for the weekend. The Arizona Cardinals-Washington Redskins game
at FedExField, like the rest of the NFL schedule, was also
Only those small colleges whose opponents didn't need to fly to
Washington played, and their games turned out to be quiet
affairs, none more so than Friday afternoon's soccer match at
Gallaudet University, the nation's premier school for the deaf.
Gallaudet hosted a Division III game against Lancaster (Pa.)
Bible College at its campus in Northeast Washington. The crowd of
fewer than three dozen fans bowed for a moment of silence, and
that world of quiet grew even more still. As the flag flapped at
half-mast, one minute stretched into two, then three. A woman in
the crowd began to sing The Star-Spangled Banner, but too softly
for even the Lancaster team to hear. She finished the song alone.
By the weekend you needed that feeling of isolating worry to go
away. After four days of too much news, Washington began to break
out, seeking distraction. Three D.C. high school football games
were played on Saturday at 11 a.m., and by then the kids who'd
lost no one could begin to put Sept. 11 away. Some Anacostia High
students had been outside in gym class when the plane hit the
Pentagon, and they'd watched smoke from the crash rise over the
capital. No, Anacostia coach Willie Stewart said, his players had
no problems adjusting to the disaster. "They live in a war zone,"
he said. "They don't fear a damn thing, these Southeast kids.
They hear about stabbings and shootings all the time."
Anacostia took a 14-6 lead over Wilson High in a blessedly normal
first half. There was no anthem because the Wilson band had
gotten the news too late about the game being moved from Friday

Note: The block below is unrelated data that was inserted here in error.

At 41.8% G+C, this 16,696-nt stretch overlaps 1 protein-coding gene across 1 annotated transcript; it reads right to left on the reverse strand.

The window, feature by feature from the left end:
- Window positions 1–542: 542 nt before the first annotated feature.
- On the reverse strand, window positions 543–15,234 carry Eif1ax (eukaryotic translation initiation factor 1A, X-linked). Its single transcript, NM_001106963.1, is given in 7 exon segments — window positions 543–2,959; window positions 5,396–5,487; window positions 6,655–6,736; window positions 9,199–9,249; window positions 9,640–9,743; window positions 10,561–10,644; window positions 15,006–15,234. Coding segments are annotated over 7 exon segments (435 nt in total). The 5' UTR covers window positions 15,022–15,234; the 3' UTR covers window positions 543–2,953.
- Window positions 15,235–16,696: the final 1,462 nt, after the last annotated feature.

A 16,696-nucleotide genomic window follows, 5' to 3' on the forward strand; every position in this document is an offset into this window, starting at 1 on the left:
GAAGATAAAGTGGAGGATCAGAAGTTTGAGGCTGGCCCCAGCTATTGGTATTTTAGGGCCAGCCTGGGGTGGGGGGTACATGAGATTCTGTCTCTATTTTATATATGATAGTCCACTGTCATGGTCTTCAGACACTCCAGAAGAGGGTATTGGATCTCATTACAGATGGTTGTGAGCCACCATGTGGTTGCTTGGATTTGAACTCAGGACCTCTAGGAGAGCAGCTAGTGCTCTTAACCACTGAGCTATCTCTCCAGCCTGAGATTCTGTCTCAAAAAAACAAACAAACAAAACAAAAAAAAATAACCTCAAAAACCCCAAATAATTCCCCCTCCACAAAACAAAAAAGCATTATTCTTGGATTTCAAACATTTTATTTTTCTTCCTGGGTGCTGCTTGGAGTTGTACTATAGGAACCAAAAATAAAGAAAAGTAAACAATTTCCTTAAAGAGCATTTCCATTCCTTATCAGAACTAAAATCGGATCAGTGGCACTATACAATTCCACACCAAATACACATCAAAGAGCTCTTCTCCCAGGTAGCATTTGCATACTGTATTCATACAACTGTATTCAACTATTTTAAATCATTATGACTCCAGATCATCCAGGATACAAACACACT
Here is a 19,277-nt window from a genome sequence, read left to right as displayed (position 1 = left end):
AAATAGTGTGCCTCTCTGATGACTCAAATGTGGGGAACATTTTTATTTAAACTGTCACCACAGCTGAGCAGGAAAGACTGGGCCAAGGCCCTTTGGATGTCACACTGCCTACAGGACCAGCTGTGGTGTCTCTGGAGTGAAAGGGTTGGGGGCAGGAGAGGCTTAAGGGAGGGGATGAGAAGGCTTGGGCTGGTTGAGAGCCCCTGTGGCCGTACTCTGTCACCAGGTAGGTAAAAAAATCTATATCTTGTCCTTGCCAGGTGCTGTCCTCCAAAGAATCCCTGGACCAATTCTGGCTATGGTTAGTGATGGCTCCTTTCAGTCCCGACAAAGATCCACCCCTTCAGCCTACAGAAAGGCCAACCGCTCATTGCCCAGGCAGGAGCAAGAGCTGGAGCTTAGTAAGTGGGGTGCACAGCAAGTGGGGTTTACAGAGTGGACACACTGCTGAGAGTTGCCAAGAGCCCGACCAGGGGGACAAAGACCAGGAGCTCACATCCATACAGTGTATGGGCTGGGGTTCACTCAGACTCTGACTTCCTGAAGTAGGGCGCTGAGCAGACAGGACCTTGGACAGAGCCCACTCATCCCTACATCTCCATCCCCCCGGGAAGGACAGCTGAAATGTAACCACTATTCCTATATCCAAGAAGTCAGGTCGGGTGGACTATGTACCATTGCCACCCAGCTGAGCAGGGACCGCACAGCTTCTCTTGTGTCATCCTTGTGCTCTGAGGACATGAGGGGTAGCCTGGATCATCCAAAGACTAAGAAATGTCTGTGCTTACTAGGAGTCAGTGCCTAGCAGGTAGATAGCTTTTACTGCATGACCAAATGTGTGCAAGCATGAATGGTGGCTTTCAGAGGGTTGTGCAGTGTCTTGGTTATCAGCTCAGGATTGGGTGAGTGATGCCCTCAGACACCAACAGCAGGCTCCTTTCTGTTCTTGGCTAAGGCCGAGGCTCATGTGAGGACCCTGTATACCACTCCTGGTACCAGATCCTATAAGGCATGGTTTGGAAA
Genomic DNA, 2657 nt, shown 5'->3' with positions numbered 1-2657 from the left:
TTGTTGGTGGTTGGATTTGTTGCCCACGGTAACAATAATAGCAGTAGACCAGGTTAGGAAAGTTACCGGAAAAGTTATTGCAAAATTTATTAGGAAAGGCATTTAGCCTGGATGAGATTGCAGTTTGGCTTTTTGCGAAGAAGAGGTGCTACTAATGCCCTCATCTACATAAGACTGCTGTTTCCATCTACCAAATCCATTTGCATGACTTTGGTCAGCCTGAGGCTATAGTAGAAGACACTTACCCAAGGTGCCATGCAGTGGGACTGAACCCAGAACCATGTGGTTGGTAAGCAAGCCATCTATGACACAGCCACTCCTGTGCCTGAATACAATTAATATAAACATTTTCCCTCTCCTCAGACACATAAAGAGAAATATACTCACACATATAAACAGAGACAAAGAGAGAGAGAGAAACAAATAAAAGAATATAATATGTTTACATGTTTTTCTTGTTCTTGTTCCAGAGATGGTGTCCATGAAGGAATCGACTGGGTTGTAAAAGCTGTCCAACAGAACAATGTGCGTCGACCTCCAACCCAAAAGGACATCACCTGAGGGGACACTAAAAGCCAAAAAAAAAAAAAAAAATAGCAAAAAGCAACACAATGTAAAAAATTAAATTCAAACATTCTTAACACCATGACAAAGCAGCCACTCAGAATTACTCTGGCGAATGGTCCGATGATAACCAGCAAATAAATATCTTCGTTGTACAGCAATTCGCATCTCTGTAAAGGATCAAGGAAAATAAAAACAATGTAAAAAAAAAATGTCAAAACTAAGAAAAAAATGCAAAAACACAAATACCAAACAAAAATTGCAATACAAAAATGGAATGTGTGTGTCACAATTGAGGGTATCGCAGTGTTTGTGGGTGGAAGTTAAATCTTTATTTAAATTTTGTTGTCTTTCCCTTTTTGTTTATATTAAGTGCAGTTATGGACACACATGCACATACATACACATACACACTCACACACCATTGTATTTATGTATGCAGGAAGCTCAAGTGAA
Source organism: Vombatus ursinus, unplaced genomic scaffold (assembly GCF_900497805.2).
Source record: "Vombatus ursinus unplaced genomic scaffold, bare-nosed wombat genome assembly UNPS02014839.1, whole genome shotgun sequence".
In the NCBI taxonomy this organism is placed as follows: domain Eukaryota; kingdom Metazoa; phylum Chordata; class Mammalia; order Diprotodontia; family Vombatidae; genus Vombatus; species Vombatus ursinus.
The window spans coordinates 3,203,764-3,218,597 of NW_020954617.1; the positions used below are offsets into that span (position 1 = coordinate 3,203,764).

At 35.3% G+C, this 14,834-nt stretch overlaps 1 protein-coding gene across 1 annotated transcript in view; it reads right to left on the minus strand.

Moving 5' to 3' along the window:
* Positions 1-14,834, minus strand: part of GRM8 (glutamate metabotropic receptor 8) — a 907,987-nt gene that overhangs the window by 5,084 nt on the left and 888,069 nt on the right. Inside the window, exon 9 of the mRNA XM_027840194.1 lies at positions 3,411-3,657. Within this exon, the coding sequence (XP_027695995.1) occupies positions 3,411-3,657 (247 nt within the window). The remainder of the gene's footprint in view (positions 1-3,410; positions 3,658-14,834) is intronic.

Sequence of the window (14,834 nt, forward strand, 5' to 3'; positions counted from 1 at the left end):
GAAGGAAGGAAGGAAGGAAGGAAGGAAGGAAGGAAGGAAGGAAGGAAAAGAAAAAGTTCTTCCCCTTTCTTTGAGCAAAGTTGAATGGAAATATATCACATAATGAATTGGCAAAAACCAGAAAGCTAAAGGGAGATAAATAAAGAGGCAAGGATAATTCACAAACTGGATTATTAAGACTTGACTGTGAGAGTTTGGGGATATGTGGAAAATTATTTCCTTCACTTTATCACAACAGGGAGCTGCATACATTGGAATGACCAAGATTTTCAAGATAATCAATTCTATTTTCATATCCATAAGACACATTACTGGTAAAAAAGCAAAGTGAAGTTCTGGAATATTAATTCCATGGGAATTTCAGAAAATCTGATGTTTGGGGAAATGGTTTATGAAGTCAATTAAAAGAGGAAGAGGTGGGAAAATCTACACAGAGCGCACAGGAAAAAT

to Saturday. There was no moment of silence because no one from
Wilson, the host school, seemed to think of it. Stewart took his
kids aside beforehand and asked them to remember the children
lost and survivors found, but by halftime the 200 fans in the
stands were up--yelling because their boys were playing hard, and
angry because their coach, Horace Fleming, and one assistant had
been ejected for arguing a call. Everyone reasoned that playing
these games would help kids return to normalcy. No one counted on
its doing the same for the adults. "We need this as much as they
do," said Fleming, whose team lost 20-14.
Two hours later, downtown at three-time D.C. Interscholastic
Athletic Association champ Dunbar High, the bands showed up, a
moment of silence was observed and an announcement was made
honoring D.C.'s three teachers and three students who had died on
the jet that had hit the Pentagon. A five-man color guard marched
out, wearing silver helmets and bearing rifles and the U.S., D.C.
and Dunbar flags. A scratchy recording of America the Beautiful
blared. Planes flew overhead, and they almost looked normal. Boys
danced. Dunbar beat Eastern 36-0.
Saturday night, Georgetown Prep receiver Eric Heidenberger played
in his team's 35-7 win over Good Counsel, though he hadn't been
sure all week if he should. His aunt, Michelle Heidenberger, was
a flight attendant on American Flight 77. With the score 7-7,
Eric caught a three-yard pass for his first touchdown of the
season. You wanted to think that for one instant anyway, his
family had a chance to feel good.
But you knew it couldn't last. All weekend a stream of people
made its way to a hill overlooking the Pentagon's west wing.
Families, couples, friends, tourists, mourners--all came and
prayed or took pictures or sat mutely, staring at the massive
black cavity in the side of the building.
You saw it, and that helped because it made you angry, and you
didn't want anyone to forget. Leaving Virginia, just before
reaching the Francis Scott Key Bridge into Georgetown, you saw
the sign that someone had painted on the right side of the road:
REST IN PEACE VICTIMS OF TERRORISM, flanked by pictures of the
dead. It made you feel strange to see all the bikers and joggers
cruise past without missing a beat. Part of you wanted them to
stop and stare. Part of you wanted them to go faster still, to
soak up the gorgeous day and walk, run and pedal for dear life.
"America the Beautiful" blared. Planes flew overhead. Boys
danced. Dunbar beat Eastern 36-0.
Families, couples, friends, tourists, mourners--all came, staring
mutely at the massive black cavity in the building.